Twelve Questions to Shihan Wilberg 5. dan

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After the two seminars in Mexico earlier this year we have got many questions about this intelligent, tall, strong, studied Viking from Norway Shihan Wilberg. So, we asked him some questions to find out something about him.

 

Who is Shino Wilberg? 

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I was born in Drammen, not far from Norway’s capital Oslo, January 1982. I have always been interested in the combat arts, both traditional martial arts and the more modern military fighting sciences. I have a great love for outdoors life, cooking, teaching and watching good movies, and reading awesome books. I also ride motorcycle, ride horses (when the opportunity presents itself) and I love tattoos. I have studied sports sciences from high school, to university level, specializing in becoming a teacher, and on the master-level, studying sports psychology and sports politics.

 

 

 

 

Tell us about your Martial arts carrier.

shino2I started my martial arts career learning muay thai from my cousin at his home, before starting to study Bujinkan Ninjitsu in 1993. After 6 months I started studying judo, something I have continued studying, and teaching to this day. While practicing judo, I got the opportunity to study aikido for a period. While in high school I practiced a bit of Capoeira. Later I had an opportunity to study Brazilian Jujitsu for 6 months. While in high school I started getting more and more interested in self-defense, and thus started analyzing all I knew about martial arts, to eventual, in 2009 have the World Personal Marital Arts Federation (WPMAF) recognized the Mizudo Combat system, Mizudo is Japanese for “The Way of Water”, While I was in Mexico for the WPMAF grand seminar in Acudo Ryu. During this seminar I attained my 1. dan in Acudo Ryu and 1. Dan in Atemi Judo. While studying at Telemark University College, I started studying Jujitsu, and eventually attained 3.kyu green belt in the Jujitsu Norway system.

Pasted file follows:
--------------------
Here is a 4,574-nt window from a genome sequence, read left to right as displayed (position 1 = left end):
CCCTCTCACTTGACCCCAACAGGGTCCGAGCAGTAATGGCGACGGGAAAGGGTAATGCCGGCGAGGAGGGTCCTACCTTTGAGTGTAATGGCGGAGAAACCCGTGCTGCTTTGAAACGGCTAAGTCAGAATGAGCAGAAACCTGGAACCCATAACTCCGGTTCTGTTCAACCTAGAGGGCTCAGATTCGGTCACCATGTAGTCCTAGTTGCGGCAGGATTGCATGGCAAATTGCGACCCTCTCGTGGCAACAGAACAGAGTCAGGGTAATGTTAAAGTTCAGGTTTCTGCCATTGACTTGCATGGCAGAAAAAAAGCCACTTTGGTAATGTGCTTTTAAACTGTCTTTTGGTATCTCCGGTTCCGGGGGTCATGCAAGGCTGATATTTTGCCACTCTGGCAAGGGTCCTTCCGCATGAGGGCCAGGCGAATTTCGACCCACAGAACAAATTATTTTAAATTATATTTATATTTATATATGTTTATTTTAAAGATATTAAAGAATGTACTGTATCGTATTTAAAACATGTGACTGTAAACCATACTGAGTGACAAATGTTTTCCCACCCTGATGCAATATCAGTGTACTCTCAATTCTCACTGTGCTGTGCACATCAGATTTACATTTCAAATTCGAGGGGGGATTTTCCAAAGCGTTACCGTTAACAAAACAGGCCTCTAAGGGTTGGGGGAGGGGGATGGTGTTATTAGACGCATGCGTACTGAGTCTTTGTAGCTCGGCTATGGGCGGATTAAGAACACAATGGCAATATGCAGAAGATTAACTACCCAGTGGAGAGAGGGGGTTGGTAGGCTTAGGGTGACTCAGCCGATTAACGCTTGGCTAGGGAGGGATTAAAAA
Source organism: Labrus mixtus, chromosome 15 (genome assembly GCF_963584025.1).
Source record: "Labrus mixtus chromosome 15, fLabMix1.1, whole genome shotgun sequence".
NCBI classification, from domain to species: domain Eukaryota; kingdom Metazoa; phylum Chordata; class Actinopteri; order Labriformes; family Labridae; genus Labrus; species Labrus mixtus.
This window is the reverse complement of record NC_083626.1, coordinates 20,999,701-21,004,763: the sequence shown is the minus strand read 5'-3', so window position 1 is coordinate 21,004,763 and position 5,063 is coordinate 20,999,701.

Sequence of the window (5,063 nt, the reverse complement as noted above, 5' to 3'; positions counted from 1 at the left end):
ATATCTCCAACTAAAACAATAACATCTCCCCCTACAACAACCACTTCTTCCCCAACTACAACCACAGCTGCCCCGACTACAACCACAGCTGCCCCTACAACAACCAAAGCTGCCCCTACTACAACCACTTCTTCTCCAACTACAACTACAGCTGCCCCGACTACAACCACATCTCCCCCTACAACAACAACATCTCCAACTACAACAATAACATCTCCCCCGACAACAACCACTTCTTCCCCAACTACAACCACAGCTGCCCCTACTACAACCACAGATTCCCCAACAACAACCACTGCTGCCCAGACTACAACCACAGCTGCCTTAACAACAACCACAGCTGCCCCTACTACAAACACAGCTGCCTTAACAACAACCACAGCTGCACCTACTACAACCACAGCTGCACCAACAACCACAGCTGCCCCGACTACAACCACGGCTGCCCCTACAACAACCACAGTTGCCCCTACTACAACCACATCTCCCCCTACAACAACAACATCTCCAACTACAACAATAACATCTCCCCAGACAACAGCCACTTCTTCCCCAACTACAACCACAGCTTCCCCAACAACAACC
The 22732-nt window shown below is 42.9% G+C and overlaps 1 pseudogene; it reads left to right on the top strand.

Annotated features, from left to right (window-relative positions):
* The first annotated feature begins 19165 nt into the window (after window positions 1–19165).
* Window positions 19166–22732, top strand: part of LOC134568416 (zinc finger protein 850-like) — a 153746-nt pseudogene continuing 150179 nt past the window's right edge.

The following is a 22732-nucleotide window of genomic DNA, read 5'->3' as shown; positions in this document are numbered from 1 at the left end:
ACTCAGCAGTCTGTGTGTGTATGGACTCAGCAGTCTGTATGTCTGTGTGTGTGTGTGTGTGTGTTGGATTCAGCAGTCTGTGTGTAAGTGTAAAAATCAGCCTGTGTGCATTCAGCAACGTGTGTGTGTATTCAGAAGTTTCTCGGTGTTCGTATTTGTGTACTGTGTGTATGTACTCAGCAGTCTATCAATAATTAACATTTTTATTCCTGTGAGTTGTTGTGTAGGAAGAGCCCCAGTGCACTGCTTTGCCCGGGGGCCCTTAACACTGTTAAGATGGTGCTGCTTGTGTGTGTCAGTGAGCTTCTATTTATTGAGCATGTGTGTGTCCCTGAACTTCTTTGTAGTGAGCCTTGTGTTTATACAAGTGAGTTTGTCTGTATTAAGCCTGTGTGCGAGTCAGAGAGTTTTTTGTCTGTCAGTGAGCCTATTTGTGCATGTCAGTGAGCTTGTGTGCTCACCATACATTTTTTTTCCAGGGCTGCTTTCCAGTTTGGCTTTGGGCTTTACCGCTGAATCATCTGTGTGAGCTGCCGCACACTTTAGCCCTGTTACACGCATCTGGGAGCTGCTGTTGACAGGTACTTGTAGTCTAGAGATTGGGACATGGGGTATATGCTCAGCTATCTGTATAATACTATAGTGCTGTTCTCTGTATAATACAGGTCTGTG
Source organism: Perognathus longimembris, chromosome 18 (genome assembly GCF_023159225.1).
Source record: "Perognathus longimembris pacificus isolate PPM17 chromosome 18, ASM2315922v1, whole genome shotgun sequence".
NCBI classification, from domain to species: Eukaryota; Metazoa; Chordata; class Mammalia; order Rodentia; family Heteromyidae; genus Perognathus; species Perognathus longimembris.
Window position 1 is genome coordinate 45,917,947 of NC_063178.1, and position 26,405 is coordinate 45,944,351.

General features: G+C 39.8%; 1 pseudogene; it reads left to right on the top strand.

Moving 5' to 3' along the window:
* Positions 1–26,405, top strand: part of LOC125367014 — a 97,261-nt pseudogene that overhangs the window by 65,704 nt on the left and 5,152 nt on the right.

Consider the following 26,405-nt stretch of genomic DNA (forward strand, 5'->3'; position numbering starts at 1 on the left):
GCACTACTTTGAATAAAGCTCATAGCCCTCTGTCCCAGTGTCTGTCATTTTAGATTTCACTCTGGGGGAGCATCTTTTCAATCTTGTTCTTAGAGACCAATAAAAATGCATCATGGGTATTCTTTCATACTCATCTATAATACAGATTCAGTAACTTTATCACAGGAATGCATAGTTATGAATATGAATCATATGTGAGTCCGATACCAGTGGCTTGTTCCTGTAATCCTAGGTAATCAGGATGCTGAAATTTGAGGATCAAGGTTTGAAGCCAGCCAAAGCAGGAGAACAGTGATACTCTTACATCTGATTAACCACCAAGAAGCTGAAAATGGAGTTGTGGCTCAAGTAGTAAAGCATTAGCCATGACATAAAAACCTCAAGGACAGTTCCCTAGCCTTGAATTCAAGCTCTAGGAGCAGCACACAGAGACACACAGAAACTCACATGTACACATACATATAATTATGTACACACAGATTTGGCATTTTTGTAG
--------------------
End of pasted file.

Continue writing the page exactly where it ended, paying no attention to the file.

In Norway I give seminars in Acudo Ryu and Mizudo, and together with Sifu Thomas Hoy Jr. we founded the Norwegian Acudo Ryu Association. Since then I have spent a great deal of energy sneaking Acudo Ryu into every situation where I have had the opportunity. Eventually I started applying the philosophy of Mizudo on traditional Acudo Ryu, and the result is a sub-style called Combat Acudo. In February 2015 I went to Mexico again, to hold a few seminars in Acudo ryu and Mizudo, and test for my 5.dan in Acudo Ryu, and earning the title of Shihan. During these seminars, I unveiled the Long Wû kata, the first pure Acudo Ryu kata ever written. During my stay in Mexico I had the privilege of studying Dux Ryu Ninjitsu under Sensei Alejandro Hugo, 3.Dan for a week.